• Monday, February 26, 2024
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Militarisation of the electoral process


Politics deals with the state and its citizenry, whereby the citizens freely entrust to some others the responsibility of organising them. Therefore, in a democratic society, electoral process is the means through which this objective is achieved. This is because in a democratic system of government, it is the citizens that choose their leaders, and disenfranchising the citizens by whatever means, leads to political instability.

Recent developments in the Nigerian political setting may have fuelled beliefs that there is an increasing militarisation of governance that not only stifles opposition, but disenfranchise the citizens from exercising their rights.

The Federal Government in its bid to neutralise threats of violence, before, during and after election, deployed soldiers in recent gubernatorial elections  in Anambra, Ekiti, and lately Osun States. Some analysts argue that the deployment of the army is due to their no-nonsense approach to issues that has to do with lawlessness, as well as being better positioned to deal with any form of political thuggery, and forestall any appearance of rigging and other electoral malpractices, thus leading to a free and fair election.

Similarly, some experts are in agreement that the role of the military in an electoral process should be used sparingly; limited to security issues and not interfere in the electoral process. According to them, it is important that voters and other stakeholders have sufficient trust in the military if their role is to be seen as legitimate. They also stressed that where the military is employed in an electoral process, it is imperative that it falls under the command of the electoral management body (EMB)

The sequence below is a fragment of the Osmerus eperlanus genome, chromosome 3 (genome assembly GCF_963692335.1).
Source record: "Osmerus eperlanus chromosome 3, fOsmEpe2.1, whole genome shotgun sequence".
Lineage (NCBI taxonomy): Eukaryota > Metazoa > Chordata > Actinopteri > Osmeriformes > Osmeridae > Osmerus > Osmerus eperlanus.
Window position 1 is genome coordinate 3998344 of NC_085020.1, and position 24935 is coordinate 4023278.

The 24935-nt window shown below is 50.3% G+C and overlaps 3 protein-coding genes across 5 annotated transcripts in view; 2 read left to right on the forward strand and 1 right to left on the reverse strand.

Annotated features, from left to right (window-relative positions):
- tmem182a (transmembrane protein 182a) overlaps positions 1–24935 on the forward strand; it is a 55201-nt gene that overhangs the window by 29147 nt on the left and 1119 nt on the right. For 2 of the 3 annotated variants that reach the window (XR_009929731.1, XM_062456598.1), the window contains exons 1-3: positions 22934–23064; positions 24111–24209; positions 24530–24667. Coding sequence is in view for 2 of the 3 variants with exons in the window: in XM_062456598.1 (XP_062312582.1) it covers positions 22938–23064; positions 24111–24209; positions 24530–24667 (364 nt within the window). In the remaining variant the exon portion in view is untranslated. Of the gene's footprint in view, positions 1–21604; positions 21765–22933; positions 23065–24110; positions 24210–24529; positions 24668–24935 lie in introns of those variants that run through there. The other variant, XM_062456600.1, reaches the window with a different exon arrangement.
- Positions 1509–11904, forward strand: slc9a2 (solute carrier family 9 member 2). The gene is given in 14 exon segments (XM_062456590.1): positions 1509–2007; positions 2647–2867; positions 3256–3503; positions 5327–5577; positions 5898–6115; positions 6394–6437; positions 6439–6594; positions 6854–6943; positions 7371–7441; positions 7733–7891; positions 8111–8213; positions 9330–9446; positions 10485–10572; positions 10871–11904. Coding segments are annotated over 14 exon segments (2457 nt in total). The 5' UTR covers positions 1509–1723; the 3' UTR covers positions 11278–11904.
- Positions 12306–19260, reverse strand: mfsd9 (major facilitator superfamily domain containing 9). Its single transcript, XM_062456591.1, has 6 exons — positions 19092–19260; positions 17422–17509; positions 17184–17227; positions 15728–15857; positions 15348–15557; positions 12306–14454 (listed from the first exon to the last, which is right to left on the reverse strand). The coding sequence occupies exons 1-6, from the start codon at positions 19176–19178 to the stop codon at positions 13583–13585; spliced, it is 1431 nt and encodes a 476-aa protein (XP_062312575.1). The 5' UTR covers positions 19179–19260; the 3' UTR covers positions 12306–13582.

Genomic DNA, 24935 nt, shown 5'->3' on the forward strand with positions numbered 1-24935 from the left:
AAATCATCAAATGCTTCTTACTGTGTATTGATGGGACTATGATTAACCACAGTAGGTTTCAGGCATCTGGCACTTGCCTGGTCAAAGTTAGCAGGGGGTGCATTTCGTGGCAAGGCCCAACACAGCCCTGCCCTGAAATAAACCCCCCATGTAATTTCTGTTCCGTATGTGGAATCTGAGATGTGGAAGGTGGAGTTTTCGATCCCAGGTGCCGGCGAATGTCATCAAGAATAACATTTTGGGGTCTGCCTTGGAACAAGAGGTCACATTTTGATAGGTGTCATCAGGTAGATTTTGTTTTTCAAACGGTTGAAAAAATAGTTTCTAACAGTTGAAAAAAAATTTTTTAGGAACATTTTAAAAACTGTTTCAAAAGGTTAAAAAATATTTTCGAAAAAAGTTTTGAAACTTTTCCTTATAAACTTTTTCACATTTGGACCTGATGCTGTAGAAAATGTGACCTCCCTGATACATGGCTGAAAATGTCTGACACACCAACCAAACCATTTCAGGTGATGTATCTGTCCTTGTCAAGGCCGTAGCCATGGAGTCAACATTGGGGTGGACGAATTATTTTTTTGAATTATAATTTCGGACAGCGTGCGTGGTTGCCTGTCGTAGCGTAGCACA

However, some political observers have criticised what they described as the indiscriminate and illegal deployment of the police and the military in the electoral process, stressing that the  development, may spell doom for the country, as the Nigerian military has no business with policing elections. Besides, they also posit that the military by the nature of their orientation, are not cut out for dealing with issues bordering on civil liberty, and, as such, might not respect people’s Fundamental Human Rights, as far as elections are concerned. It is further argued that it would somehow intimidate the voters, thus preventing them from coming out to express their democratic right of casting their votes for a candidate of their choice.

In addition, making use of the army, in an election that should ordinarily have been handled by the police and Nigeria Security and Civil Defense Corps (NSCDC), in the face of gross shortage of manpower, as reported by the media arm of the force, falls a little bit short of logic.

Given the volatile nature of politics in Nigeria, the importance of providing adequate security during the period of elections in Nigeria cannot be over-emphasised. However, legal experts opine that it is illegal to deploy the armed forces to maintain law and order during elections

According to the experts, sections 215 and 217 of the constitution clearly outline when the President could deploy armed forces and such duties when they border on internal security are limited to the suppression of insurrection, including insurgency and aiding the police to restore order when it has broken down.

As we prepare towards 2015, the police should be properly equipped to perform the duty of ensuring internal security while the armed forces are restricted to the defence of the nation’s territorial integrity. We concur that the best antidote to electoral malfeasance is the vigilance of the citizens.